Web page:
Understanding Toxin Resistance

By Lucy Williams / 15 Mar 2022

Nurse prescriber Lucy Williams discusses the potential causes of botulinum toxin resistance

Botulinum toxin type A (BoNT-A) has been used since the 1970s,1 and these anti-wrinkle injections are one of the most popular cosmetic treatments in the world.2 With estimates of nearly seven million injections per year globally,3 it’s no wonder that the discussion surrounding BoNT-A resistance and concerns of its effectiveness, have become more prevalent. The issue of antibody-induced treatment failure is well-known in the therapeutic setting, but with more use cosmetically we are seeing more reports of resistance.4,5 At the time of writing, I have just had my first experience with a patient who seemed to be resistant to all FDA approved toxin brands, which were tried with no effect.  

Understanding toxin

Firstly, to understand how/why resistance happens we must understand how botulinum toxin works. BoNT is composed of a core neurotoxic protein and nontoxic accessory proteins (NAPS) that have a light chain and a heavy chain. A normal vial of the neurotoxin will consist of 150kD that contains 100kD heavy chain (which helps bind the neurons) and a 50kD light chain that helps entry into the cell. These heavy and light chains are linked together by a disulfide bond.6

The NAPS contain hemagglutinin (50Kd) and non-hemagglutinin proteins (130kD) to help prevent the toxin from breaking down.7,8 NAPS vary in different brands, but most include albumin, sucrose, lactose, sodium chloride and disodium succinate.6 BoNT prevents the release of acetylcholine at the axon endings at the neuromuscular junction. It does this by affecting the SNARE (SNAP receptor) proteins that transport the acetylcholine and their docking with the presynaptic membrane, before it is released into synaptic cleft. BoNT-A and BoNT-B work differently, as BoNT-A works on the SNAP-25 protein and BoNT-B works on synaptobrevin, and impairing this process prevents acetylcholine from being released, therefore making it hard for the muscles to contract.6,8 

Causes and categorisations of resistance 

Resistance is defined as the process wherein the body forms an antibody response to a drug medication, or something that the body regards as foreign. An antibody response can happen because botulinum toxin is regarded as foreign by the host and therefore has the potential to induce an immune response, this then results in the production of antibodies.8 These antibodies block the pharmacological effects of the botulinum neurotoxin.9,10 There are two types of resistance to BoNT-A type A: primary and secondary. 

Primary is where a patient has had a first-time treatment and has no response instantly, however this seems to be very rare, and there are a limited number of cases that have been reported.11 Whilst there is no evidence suggesting the main causes of primary failure, it is thought it may be caused by a cross-reaction of other antibodies such as tetanus toxin A, pre-existing antibodies to botulinum toxin, chronic exposure to botulinum in childhood, and abnormalities of BoNT-A acceptors.1 The main cause of this BoNT-A resistance currently identified in the literature is that the presence of a foreign protein in the body causes antigens to induce a biological immune response.9,12-14 Antibodies can block the pharmacologic effects of the botulinum toxin, which are known as neutralising antibodies, and some patients can lose their response to botulinum injections over a period of time.12,14 The antibodies that can cause resistance to botulinum toxin have not yet been defined, and immune responses can differ between patients.11,14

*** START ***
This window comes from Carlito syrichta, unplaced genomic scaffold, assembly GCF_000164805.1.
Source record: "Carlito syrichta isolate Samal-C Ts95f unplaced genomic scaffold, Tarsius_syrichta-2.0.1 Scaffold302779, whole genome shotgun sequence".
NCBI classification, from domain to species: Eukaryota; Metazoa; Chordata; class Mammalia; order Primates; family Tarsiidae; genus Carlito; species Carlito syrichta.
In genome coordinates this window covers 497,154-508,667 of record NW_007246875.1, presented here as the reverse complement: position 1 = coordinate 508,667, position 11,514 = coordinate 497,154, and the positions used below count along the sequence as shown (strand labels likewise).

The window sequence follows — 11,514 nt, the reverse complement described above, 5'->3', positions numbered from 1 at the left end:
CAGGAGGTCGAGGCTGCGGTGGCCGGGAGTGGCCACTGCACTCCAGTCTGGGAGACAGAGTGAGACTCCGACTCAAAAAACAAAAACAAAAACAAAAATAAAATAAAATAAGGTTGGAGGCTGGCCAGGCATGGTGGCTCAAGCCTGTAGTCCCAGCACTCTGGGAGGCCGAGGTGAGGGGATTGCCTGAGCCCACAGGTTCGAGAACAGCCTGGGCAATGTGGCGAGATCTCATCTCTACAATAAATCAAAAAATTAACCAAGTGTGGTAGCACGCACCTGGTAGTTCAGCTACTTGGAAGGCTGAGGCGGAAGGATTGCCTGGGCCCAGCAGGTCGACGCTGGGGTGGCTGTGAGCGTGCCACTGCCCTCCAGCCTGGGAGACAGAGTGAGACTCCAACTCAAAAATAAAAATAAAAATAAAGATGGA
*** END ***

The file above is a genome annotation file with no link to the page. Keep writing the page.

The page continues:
Secondary resistance is described as initial results/benefits from treatments followed by a decrease in effect or no effectiveness at a later treatment date. This is defined as being after two subsequent treatments of botulinum toxin treatment.11 The literature suggests that secondary resistance is likely to develop within the first year of treatment, and if it’s not seen after the first four years it is highly unlikely that it will develop.15 Currently, it is thought from the evidence that secondary resistance occurs due to NAPS, however the research is limited.16 It is thought that NAPS can act like an adjuvant in a vaccine which stimulate your immune system causing an antibody response, which makes resistance more likely. There is very little evidence at present for us to understand why some patients get resistance and some don’t, and much more research is needed to valid the current research which suggests that NAPS can cause antibodies to be produced.17 The existing evidence shows that the factors that may contribute to antibody formation include longer large doses, a shorter time period between injections and decreased purity of botulinum toxin preparation.18,19,20  

Studies in current literature 

Preliminary research in animals injected with IncobotulinumtoxinA suggests that BoNT-A, which has the absence of complexing proteins (proteins that have no therapeutic function and don’t influence the diffusion of neurotoxin),21,22 is indeed associated with reduced immunogenicity. A study involving cynomolgus monkeys that received repeated four-weekly injections with 4, 8, or 16 U/kg of IncobotulinumtoxinA or control group were not associated with the development of neutralising antibodies in any animal, despite clear evidence of biologic activity of the neurotoxin, which was more prominent in the highest dose group.23 However, this study lacked a positive control group, therefore more research and data is required to show that complexing proteins do indeed result in antibodies forming. A recent cross-sectional study in humans contained 59 patients that had exclusively been treated with IncobotulinumtoxinA (mono group) and 32 patients having been treated with other BoNT-A preparations less than nine times, who were then switched to at least 14 sessions of IncobotulinumtoxinA treatment (switch group). The study checked for the prevalence of neutralising antibodies, and was tested by means of the mouse hemi-diaphragm assay (MHDA). The study found that none of the patients in the mono and only two in the switch group had a positive MHDA-test, suggesting that there’s an association between neurotoxin (complex) protein load and neutralising antibody formation.24